‘Indian Summer’ is one of the small-fruited crabapples that provide spectacular winter color without requiring a massive cleanup. Photo: www.bowerandbranch.com.

Gardeners love crabapples (Malus species) for their spectacular spring flowers and attractive berries … until the latter start to drop on their decks, lawns and walkways in the fall. Having to slip and slide over rotting fruits as you head off to work each morning is unpleasant and even dangerous. And imagine all the work involved in cleaning up the icky mess!

However, if you choose the right crabapple, this situation can be avoided, as there are both “messy” and “clean” varieties of crabapple.

The messy crabapple varieties bear relatively large and juicy fruits. Birds peck at them, but never swallow them: they’re too big. Because of the fruits’ weight, they fall readily from the tree and cover the ground with a slippery mess.

When it comes to small-fruited crabs, just let the birds do all the work! Photo: Dave Maslowski, audubon.org

Other varieties, though, produce tiny little crabapples that aren’t as juicy and tend to remain on the tree. In fact, small crabapples usually persist throughout much of the winter (for a very nice effect on a background of white snow, by the way!). And when birds visit the tree, usually towards the end of winter when crabapples are at their sweetest (cold slowly converts their starches into sugars), they swallow the tiny crabapples whole. So they end up cleaning the tree from top to bottom before spring, leaving few berries on the ground! And any they miss aren’t “squishy.” That’s why tiny-berried crabapples can be said to be “clean.”

Some crabapple varieties, though, are clean for another reason: they are essentially sterile. In other words, they produce a lot of flowers, but almost no fruit. In the following list, the latter are indicated by an asterisk (*).

Clean Crabapples for Home Gardens

1. Malus ‘Adams’ (zone 4-8)

2.     M. ‘Candied Apple’ (zone 4-8)

3.     M. Centurion® (‘Centsam’) (zone 4-8)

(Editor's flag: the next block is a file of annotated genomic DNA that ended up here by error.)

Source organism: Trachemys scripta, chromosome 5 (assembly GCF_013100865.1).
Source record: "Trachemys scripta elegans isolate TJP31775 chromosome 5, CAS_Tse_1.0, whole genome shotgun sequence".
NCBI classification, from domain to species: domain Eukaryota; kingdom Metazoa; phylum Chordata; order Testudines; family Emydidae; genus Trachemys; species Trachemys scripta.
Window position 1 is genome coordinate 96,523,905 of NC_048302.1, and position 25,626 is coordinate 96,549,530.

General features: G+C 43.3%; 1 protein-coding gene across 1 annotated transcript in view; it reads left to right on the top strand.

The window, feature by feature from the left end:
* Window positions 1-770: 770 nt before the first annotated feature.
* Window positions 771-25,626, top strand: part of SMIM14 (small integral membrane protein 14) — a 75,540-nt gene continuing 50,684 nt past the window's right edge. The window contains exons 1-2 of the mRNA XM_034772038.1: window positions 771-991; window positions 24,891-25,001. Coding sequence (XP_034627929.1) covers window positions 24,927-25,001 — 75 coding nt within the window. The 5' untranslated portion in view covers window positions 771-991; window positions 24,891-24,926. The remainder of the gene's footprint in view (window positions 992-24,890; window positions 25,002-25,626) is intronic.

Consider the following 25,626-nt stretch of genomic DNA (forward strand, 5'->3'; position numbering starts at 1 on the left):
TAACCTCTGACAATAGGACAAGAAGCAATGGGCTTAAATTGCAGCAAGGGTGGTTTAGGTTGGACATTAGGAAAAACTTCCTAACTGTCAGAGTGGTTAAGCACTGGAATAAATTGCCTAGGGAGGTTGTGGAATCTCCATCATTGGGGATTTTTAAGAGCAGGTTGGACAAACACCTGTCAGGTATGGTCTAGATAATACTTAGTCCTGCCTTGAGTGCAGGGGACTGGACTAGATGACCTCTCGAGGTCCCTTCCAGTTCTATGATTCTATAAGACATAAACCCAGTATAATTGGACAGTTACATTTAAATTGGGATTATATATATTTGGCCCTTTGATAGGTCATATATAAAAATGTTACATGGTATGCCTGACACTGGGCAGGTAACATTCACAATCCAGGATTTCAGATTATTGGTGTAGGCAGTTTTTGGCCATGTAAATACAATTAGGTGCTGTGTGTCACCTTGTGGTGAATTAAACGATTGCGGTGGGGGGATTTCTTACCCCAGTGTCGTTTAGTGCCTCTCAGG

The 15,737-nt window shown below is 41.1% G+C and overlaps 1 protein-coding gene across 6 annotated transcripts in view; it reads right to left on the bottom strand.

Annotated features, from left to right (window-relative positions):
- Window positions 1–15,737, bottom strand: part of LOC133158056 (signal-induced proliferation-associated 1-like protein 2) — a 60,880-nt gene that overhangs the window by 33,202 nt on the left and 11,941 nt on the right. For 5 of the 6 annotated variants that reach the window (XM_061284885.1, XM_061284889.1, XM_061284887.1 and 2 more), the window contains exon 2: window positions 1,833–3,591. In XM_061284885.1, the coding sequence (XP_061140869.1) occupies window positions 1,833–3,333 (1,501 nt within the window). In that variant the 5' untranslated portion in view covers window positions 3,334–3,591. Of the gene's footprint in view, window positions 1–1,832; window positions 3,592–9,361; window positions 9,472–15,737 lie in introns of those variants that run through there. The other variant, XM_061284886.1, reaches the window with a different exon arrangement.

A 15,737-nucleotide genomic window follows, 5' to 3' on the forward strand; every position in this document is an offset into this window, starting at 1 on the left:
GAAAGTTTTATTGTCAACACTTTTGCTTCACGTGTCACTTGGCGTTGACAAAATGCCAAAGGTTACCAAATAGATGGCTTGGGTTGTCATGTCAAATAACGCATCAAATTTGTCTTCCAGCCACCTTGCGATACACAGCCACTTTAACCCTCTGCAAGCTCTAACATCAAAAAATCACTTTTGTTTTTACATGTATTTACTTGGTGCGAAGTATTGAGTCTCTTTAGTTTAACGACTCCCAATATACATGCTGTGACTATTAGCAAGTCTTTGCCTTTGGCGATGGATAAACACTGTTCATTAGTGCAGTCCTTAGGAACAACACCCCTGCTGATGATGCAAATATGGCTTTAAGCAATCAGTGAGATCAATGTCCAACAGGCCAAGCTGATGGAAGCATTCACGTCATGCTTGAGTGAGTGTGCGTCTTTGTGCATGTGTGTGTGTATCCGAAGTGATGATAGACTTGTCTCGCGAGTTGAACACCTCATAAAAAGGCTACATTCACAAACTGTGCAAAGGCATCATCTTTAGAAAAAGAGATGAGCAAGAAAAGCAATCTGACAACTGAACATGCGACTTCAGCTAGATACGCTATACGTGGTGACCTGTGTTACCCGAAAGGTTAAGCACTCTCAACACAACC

4.     M. ‘David’ (zone 4-8)

5.     M. ‘Donald Wyman’ (zone 4-8)

6.     M. ‘Firebird’ (zone 4-8)

Harvest Gold crabapple looks like it is decorated with tiny Christmas lights! Photo: www.nybg.org

7.     M. Harvest Gold® (‘Hargozam’) (zone 3-8)

8.     M. ‘Indian Magic’ (zone 4-8)

9.     M. ‘Indian Summer’ (zone 4-8)

10.  M. Lancelot (‘Lanzam’) (zone 4-8)

11.  M. ‘Liset’ (zone 4-8)

12.  M. ‘Louisa’ (zone 4-8)

13.  M. ‘Madonna’ (zone 4-8)

14.  M. ‘Makamik’ (zone 2b-8)

15.  M. Marilee® (‘Jarmin’) (zone 4-8)

16.  M. ‘Maybride’ (zone 4-8)

17.  M. ‘Molten Lava’ (zone 4-8)

Malus ‘Pom’zai is the smallest of the crabapples, scarcely more than a shrub. Photo: Impatience-1, flickr

18.  M. ‘Pom’zai (‘Courtabri’) (zone 4b-8)

19.  M. ‘Prairie Rose’ (zone 4-8)

20.  M. ‘Prairifire’ (zone 4-8)

21.  M. ‘Professor Sprenger’ (zone 4-8)

22.  M. ‘Profusion’ (zone 4-8)

23.  M. Raspberry Spear™ (‘JFS KW213MX’) (zone 4-8)

24.  M. ‘Red Jade’ (zone 3-8)

If anything, small-fruited crabapples (here Malus Red Jewel) look even better when coated in snow, frost or ice. Photo: markcz.com

25.  M. Red Jewel™ (‘Jewelcole’) (zone 4-8)

26.  M. ‘Red Splendor’ (zone 3-8)

27.  M. ‘Robinson’ (zone 4-8)

28.  M. ‘Royal Beauty’ (zone 3b-8

29.  M. Royal Raindrops® (‘JFS-KW5’) (zone 4-8)

30.  M. ‘Rudolph’ (zone 2-8)

31.  M. sargentii (zone 5-8)

32.  M. sargentii ‘Tina’ (zone 5-8)

33.  M. ‘Sir Lancelot’ (zone 3-8)

‘Snowdrift’ crabapple is just as striking in fruit as it is in bloom. Photo: www.shadetreefarm.com

34.  M. ‘Snowdrift’ (zone 4-8)

35.  M. ‘Spring Snow’* (zone 4

Malus Sugartyme is a personal favorite of mine. Photo: knechts.net

36.  M. Sugartyme® (‘Sutyzam’) (zone 4-8)

37.  M. ‘Thunderchild’ (zone 3-8)

38.  M. ‘White Angel’ (zone 2b-8)

39.  M. × zumi calocarpa (zones 4-8)

Adapted from an article originally published on October 8, 2014.

Garden writer and blogger, author of 65 gardening books, lecturer and communicator, the Laidback Gardener, Larry Hodgson, passed away in October 2022. Known for his great generosity, his thoroughness and his sense of humor, he reached several generations of amateur and professional gardeners over his 40-year career. Thanks to his son, Mathieu Hodgson, and a team of contributors, laidbackgardener.blog will continue its mission of demystifying gardening and making it more accessible to all.

5 comments on “No Mess Crabapples

  1. The main difficulty I have with flowering crabapples, even more so than the fruit, is the innately tangled branch structure. They look so good in other regions. I work with ‘Prairie Fire’, and it is just as tangled as the old traditional cultivars that I remember from a long time ago. No matter how much of the tangled stems I prune out, they are always making more.

  2. For me, a crabapple being ‘clean’ is almost secondary to having leaves persist for the entire growing season. Too often in August I see Malus with brown, shriveled or no leaves at all. Would love to see a list of the more disease resistant, clean, crabapples!

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